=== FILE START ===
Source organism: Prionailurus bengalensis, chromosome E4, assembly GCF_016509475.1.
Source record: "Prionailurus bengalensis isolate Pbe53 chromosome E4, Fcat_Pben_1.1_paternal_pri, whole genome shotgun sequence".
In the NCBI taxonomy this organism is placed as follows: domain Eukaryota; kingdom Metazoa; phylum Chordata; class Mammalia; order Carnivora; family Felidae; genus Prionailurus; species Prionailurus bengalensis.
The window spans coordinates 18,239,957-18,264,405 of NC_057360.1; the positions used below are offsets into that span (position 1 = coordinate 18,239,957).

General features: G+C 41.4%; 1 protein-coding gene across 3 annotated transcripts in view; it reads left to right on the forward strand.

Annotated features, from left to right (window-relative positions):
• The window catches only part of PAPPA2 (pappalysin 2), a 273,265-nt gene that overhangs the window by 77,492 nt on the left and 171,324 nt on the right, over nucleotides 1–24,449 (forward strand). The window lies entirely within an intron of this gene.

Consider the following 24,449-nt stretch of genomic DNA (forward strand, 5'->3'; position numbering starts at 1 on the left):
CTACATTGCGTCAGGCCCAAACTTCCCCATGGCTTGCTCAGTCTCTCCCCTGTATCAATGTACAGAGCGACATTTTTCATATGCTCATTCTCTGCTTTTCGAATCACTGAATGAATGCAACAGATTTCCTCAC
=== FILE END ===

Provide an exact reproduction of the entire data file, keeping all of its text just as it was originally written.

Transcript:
Source organism: Prionailurus bengalensis, chromosome E4, assembly GCF_016509475.1.
Source record: "Prionailurus bengalensis isolate Pbe53 chromosome E4, Fcat_Pben_1.1_paternal_pri, whole genome shotgun sequence".
In the NCBI taxonomy this organism is placed as follows: domain Eukaryota; kingdom Metazoa; phylum Chordata; class Mammalia; order Carnivora; family Felidae; genus Prionailurus; species Prionailurus bengalensis.
The window spans coordinates 18,239,957-18,264,405 of NC_057360.1; the positions used below are offsets into that span (position 1 = coordinate 18,239,957).

General features: G+C 41.4%; 1 protein-coding gene across 3 annotated transcripts in view; it reads left to right on the forward strand.

Annotated features, from left to right (window-relative positions):
• The window catches only part of PAPPA2 (pappalysin 2), a 273,265-nt gene that overhangs the window by 77,492 nt on the left and 171,324 nt on the right, over nucleotides 1–24,449 (forward strand). The window lies entirely within an intron of this gene.

Consider the following 24,449-nt stretch of genomic DNA (forward strand, 5'->3'; position numbering starts at 1 on the left):
CTACATTGCGTCAGGCCCAAACTTCCCCATGGCTTGCTCAGTCTCTCCCCTGTATCAATGTACAGAGCGACATTTTTCATATGCTCATTCTCTGCTTTTCGAATCACTGAATGAATGCAACAGATTTCCTCAC